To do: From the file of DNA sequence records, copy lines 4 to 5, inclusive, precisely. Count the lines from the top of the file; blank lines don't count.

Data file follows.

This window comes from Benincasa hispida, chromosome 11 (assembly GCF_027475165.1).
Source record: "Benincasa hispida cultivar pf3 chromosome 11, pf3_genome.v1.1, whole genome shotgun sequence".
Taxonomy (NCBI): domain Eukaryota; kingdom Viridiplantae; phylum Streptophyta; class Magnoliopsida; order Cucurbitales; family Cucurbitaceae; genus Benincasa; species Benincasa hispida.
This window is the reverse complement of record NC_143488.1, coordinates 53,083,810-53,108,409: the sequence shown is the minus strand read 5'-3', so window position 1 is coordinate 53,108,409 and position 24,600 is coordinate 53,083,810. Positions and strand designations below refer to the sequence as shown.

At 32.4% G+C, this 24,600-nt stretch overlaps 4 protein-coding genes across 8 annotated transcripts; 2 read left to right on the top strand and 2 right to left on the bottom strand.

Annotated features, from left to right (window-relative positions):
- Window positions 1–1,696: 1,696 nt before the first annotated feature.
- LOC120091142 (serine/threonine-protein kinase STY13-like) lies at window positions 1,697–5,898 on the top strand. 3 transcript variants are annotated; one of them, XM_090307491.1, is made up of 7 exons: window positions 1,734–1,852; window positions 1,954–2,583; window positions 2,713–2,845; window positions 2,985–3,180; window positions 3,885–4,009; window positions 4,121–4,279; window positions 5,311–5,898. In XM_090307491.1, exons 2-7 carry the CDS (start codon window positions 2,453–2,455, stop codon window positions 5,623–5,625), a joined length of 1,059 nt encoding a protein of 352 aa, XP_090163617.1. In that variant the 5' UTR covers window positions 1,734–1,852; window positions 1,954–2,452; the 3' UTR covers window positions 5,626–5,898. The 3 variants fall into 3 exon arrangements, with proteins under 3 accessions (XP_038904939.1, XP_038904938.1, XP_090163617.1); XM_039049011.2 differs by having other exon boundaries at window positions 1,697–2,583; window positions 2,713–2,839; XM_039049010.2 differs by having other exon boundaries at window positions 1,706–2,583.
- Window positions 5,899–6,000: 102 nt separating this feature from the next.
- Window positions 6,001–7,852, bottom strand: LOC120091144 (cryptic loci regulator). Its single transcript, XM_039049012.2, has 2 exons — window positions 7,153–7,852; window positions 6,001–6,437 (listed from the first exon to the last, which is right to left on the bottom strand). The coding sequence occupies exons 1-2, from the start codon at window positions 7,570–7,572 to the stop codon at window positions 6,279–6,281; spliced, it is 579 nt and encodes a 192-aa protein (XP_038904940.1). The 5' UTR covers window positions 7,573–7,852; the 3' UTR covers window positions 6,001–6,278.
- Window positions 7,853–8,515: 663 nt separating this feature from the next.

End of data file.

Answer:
This window is the reverse complement of record NC_143488.1, coordinates 53,083,810-53,108,409: the sequence shown is the minus strand read 5'-3', so window position 1 is coordinate 53,108,409 and position 24,600 is coordinate 53,083,810. Positions and strand designations below refer to the sequence as shown.

At 32.4% G+C, this 24,600-nt stretch overlaps 4 protein-coding genes across 8 annotated transcripts; 2 read left to right on the top strand and 2 right to left on the bottom strand.